Alaska’s only operational coal mine strongly opposes new stream protection rule
Rule is onerous and duplicative to existing environmental protections
Joe Usibelli, Jr.
Judy Patrick Photography
HEALY, AK (December 19, 2016) – As the U.S. Department of Interior today finalized yet another anti-coal measure during the waning days of the Obama administration, Usibelli Coal Mine, Inc. (UCM) expressed its strong opposition to the stream rule.
“Clearly, the Obama administration’s stream rule was not crafted with Alaska in mind. It appears to be a rule targeting the Appalachian region, and was then smeared across the country all the way up to Alaska. The stream rule completely ignores Alaska’s unique conditions and disregards the need for special considerations with respect to surface coal mining operations in our state,” said Joe Usibelli, Jr., President and CEO of UCM.
“The Surface Mining Control and Reclamation Act allows states to have primacy over their coal programs. However, the stream rule robs states of their discretion. I am confident that a blanket, one-size-fits-all permit cannot be properly applied to all regions of the country. The regions are the experts. The State of Alaska is better suited to determine Alaska’s unique coal mining conditions than a bureaucrat in Washington D.C.,” Usibelli added.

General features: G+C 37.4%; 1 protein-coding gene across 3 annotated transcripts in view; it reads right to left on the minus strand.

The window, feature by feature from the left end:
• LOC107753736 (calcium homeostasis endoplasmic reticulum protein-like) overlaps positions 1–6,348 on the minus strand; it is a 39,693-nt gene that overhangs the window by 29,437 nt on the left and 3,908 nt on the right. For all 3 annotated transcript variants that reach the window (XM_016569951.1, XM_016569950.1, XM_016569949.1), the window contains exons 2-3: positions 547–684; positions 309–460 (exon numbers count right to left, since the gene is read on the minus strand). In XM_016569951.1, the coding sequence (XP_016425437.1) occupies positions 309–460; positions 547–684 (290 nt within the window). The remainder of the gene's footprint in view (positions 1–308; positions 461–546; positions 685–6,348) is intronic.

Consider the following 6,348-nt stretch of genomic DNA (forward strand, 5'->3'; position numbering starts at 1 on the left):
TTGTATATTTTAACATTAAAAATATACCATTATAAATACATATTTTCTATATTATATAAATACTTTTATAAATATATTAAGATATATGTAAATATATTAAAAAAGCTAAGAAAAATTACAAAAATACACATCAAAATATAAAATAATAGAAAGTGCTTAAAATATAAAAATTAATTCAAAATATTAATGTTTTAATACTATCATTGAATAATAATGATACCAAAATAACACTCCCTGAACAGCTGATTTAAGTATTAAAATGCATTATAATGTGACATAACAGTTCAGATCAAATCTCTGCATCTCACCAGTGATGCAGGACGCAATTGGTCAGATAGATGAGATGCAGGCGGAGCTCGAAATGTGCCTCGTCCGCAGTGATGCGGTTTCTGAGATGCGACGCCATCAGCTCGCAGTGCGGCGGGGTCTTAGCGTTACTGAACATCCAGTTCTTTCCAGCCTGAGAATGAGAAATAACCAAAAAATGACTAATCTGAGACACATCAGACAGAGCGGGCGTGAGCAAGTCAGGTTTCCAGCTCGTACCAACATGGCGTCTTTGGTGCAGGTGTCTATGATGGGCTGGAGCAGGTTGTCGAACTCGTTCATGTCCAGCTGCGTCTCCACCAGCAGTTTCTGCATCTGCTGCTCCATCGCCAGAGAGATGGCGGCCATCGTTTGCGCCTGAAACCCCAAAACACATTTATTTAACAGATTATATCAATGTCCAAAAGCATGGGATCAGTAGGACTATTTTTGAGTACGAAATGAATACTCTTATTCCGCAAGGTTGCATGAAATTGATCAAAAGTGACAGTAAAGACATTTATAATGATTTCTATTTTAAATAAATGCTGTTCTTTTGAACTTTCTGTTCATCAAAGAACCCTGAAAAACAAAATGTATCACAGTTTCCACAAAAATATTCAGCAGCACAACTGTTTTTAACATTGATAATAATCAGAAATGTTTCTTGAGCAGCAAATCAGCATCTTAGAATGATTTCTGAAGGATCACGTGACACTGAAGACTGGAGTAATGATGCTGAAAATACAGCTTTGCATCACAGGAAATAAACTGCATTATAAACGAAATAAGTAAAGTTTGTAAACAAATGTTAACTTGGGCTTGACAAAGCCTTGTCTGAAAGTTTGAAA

UCM is currently reviewing the 1,648-page pre-publication version of the stream rule. An initial review indicates that the final rule reflects the onerous provisions and many of the same pernicious details contained in the proposed rule published in July 2015.
“The fact that the Obama administration’s own calculations praise the expected annual loss of coal mining jobs, while increasing bureaucratic jobs for additional regulators shows an absolute disconnect with the reality of a productive economy,” Usibelli stated.
“I have spoken with Senators Murkowski, Sullivan, and Congressman Young and have asked them to swiftly pass a Congressional Review Act resolution of disapproval for the stream rule,” he stated.
The rule, which the Trump Administration has said it opposes and will act to rescind, provides no discernable environmental benefits while duplicating and interfering with extensive existing environmental protections at both the federal and state levels—duplication and interference which is expressly prohibited under the Surface Mining Control and Reclamation Act.